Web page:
The San Francisco office of CCS Architecture, directed by Cass Calder Smith, has completed four writers’ cabins, collectively called the Diane Middlebrook Memorial Writers’ Residence, at the celebrated Djerassi Resident Artists Program in rural Woodside California. The four sleep/work cabins are designed with sustainable features, including a freestanding, pre-engineered steel roof assembly that carries solar panels. Beginning occupancy in spring 2012, the new structures are designed for month-long residencies by writers, poets, composers and playwrights. They will increase the program's capacity by 50 percent.
"These are the first structures to have been purpose-built for the artist program. We had to make a significant statement," said Dale Djerassi, founding trustee of the Djerassi Resident Artist Program. "I personally feel they are at least as spectacular as we envisioned. Everyone is extremely enthusiastic."
The studios, arrayed under the steel canopy, are sited to maximize the spectacular setting in the rural Santa Cruz Mountains overlooking the Pacific Ocean. All are aimed at the southern and western views but skewed a few degrees from each other, giving the arrangement a looseness that contrasts with the linear rigidity of the roof. Clad in unfinished, red cedar boards that will age over time, the cabins feature large, sliding glass doors and private outdoor spaces. The northeast-facing sides contain clerestory windows angled towards the surrounding ridge lines and trees. Rectangular holes in the steel canopy create patterns of sun and shadows and align with skylights in the cabins, giving each unit a window to the sky.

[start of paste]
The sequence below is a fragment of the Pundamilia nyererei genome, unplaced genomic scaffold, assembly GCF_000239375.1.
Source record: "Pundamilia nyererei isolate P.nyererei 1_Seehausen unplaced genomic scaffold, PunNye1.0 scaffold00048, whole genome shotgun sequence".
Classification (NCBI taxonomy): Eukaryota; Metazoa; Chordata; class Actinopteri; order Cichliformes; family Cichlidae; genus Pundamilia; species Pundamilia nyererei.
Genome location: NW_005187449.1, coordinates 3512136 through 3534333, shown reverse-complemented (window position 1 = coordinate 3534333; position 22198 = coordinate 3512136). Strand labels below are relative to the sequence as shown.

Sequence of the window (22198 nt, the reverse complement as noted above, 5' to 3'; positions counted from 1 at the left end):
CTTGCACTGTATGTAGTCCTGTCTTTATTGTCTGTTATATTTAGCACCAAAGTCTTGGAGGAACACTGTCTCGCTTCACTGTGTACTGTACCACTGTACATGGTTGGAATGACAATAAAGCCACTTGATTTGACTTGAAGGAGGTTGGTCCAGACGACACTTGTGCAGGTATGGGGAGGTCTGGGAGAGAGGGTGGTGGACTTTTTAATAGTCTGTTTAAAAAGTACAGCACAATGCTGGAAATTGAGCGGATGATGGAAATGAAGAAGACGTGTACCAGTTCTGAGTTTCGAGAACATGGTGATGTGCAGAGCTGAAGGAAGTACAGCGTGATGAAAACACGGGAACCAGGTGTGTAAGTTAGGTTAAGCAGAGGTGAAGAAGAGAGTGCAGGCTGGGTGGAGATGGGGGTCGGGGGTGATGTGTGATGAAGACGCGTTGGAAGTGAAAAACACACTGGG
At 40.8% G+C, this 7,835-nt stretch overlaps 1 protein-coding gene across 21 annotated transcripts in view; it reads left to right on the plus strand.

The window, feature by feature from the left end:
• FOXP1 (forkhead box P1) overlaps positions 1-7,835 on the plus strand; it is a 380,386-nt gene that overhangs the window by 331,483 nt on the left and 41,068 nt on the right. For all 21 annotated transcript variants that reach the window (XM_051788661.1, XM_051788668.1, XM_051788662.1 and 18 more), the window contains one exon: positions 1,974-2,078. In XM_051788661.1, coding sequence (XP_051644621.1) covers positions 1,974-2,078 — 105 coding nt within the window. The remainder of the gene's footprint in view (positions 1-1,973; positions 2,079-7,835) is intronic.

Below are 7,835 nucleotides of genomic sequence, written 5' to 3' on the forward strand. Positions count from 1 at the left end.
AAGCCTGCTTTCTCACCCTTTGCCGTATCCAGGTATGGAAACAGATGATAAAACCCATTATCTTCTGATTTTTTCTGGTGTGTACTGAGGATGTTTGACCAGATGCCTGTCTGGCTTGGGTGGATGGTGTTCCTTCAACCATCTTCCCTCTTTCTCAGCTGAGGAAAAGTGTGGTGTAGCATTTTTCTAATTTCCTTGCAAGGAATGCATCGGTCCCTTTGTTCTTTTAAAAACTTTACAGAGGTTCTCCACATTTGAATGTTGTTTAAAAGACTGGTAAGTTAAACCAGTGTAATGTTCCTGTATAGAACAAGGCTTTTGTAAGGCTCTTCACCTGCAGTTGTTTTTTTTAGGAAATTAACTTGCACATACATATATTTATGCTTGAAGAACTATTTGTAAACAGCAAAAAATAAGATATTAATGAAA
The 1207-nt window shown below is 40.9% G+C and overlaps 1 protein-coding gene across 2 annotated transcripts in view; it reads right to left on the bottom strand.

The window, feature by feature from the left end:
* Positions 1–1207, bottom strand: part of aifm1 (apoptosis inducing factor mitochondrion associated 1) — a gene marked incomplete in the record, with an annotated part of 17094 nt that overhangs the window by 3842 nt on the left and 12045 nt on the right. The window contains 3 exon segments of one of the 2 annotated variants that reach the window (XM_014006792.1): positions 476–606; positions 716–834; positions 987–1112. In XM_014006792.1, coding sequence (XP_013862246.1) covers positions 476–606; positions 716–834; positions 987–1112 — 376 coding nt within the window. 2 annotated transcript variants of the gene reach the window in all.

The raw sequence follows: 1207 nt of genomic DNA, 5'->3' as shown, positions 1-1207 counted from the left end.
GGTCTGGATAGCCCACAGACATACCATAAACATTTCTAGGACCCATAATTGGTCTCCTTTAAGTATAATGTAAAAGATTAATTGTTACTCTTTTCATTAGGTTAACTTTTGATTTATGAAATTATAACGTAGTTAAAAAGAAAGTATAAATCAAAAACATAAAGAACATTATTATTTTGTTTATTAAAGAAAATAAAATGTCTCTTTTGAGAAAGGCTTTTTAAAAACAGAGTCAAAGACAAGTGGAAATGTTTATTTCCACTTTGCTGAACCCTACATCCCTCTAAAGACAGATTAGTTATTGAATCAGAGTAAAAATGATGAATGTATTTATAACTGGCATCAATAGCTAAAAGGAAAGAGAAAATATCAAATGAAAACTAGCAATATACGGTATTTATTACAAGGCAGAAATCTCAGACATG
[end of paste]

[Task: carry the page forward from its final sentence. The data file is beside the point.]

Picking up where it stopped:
"We wanted to foster the creative process but also create a micro-community for the writers within the ranch," says Smith. "The cabins have visual and acoustical privacy, and each has its own epic view, yet they stand in close proximity under a unifying roof."
The 280-square-foot cabins, each of which includes a bathroom, are compact to minimize the impact on the land. The main area for working receives warm southern sun, an antidote to the area's cool climate and frequent fog; sleeping nooks are behind, away from the strong light. CCS Architecture, which partially donated its design services, supplied carpet and porcelain bath tiles for the project, from samples collected in its office over the years. The materials range in color, pattern and texture and were composed in the field to create a different scheme for each unit.
CCS adhered to the Build It Green program's established GreenPoint Rating system, which is the standard for San Mateo County. While a minimum of 50 points is required for new construction in the county, the new cabins received a rating of 87 points.
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